The combination of price responsiveness and public policy can be seen working together in the reduction in tobacco use over the forty-odd years since the link between smoking and cancer was first officially recognised in the US in the Surgeon-General’s report of 1964. At the time, the proportion of men who smoked was 52 per cent and smoking among women was rising rapidly as older social taboos lost their effect. In 2000 the proportion who smoked was down to 25 per cent for men, and 20 per cent for women and was declining for both groups.

Admittedly, the health risks of smoking are borne mainly by the smoker, so the link between giving up and receiving benefits is direct and personal. Against this, nicotine is possibly the most addictive drug known to humanity. Giving up smoking requires an effort far greater than the modest changes discussed above.

The reduction in smoking was achieved by a combination of higher taxes, aggressive public information campaigns and public policies that gradually limited smoking in various public places, but without any radical changes or any element of compulsion comparable to Prohibition of alcohol or of the many drugs that are currently illegal.

What is true for driving and smoking is even more so for other forms of energy use, particularly in business and industry. Given a consistent upward trend in prices and a coherent set of public policies, massive reductions in energy use would follow as surely as night follows day.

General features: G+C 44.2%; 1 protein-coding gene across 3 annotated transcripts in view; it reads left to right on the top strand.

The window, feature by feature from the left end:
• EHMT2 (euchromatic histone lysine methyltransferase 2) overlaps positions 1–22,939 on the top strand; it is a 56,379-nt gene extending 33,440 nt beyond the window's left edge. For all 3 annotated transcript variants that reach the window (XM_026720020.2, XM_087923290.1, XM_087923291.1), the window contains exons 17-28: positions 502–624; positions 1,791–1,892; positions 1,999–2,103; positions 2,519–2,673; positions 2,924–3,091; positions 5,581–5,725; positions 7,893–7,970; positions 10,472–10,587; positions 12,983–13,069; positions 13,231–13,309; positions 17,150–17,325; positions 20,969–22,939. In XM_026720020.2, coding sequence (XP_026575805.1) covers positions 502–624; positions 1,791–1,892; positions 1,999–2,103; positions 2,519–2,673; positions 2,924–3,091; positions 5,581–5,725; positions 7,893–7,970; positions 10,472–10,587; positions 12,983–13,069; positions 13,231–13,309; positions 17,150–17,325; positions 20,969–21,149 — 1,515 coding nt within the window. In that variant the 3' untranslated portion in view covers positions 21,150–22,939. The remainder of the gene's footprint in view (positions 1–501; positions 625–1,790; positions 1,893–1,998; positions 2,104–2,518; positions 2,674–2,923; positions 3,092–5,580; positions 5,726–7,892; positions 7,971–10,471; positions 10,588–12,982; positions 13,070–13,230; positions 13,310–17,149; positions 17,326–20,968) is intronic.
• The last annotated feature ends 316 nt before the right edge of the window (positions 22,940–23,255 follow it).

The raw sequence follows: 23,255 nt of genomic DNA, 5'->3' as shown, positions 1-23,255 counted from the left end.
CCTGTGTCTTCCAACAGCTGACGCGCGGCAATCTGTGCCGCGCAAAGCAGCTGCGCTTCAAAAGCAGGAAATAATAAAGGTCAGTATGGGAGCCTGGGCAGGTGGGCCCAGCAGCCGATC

{ 26 comments }

1

rea 10.06.05 at 7:04 am

“Given a consistent upward trend in prices and a coherent set of public policies, massive reductions in energy use would follow as surely as night follows day.”

It won’t be as easy as you think, at least here in the US. With the exception of a few large cities, most of the country is built around extensive use of the autombile. My own moderate-sized midwestern town is surrounded by a ring of bedroom communities 20 miles from downtown. Is everybody going to move? What’s going to happen to real estate values, remembering that home ownership is the prime savings vehicle for most middle class families? Or are we going to spend a few trillion dollars on light rail everywhere?

Not that we won’t have to do it, mind you, but it’s a daunting task.

2

derek 10.06.05 at 8:26 am

The crazy thing about a gas tax is that it’s massively regressive, so the rich ought to like it, as long as they’re not actually oil company executives. And small-government types have nothing to worry about either, since they can use the oil revenue to offset massive cuts in other taxes, without having to borrow.

[It’s clear by now that the amount of money the US government spends each year bears no resemblance at all to how much tax it takes in that year. Lower the tax under Republicans and it spends no less, raise the tax under Democrats and it spends no more. The only difference between the two parties is that one finances the government by taxes in its administration, and the other finances the government by taxes in its opposition’s future administration]

So a gas tax is not even a problem for Republicans. Its only downsides are that it hurts oil company stocks and that it frightens and angers short-sighted traditionalists.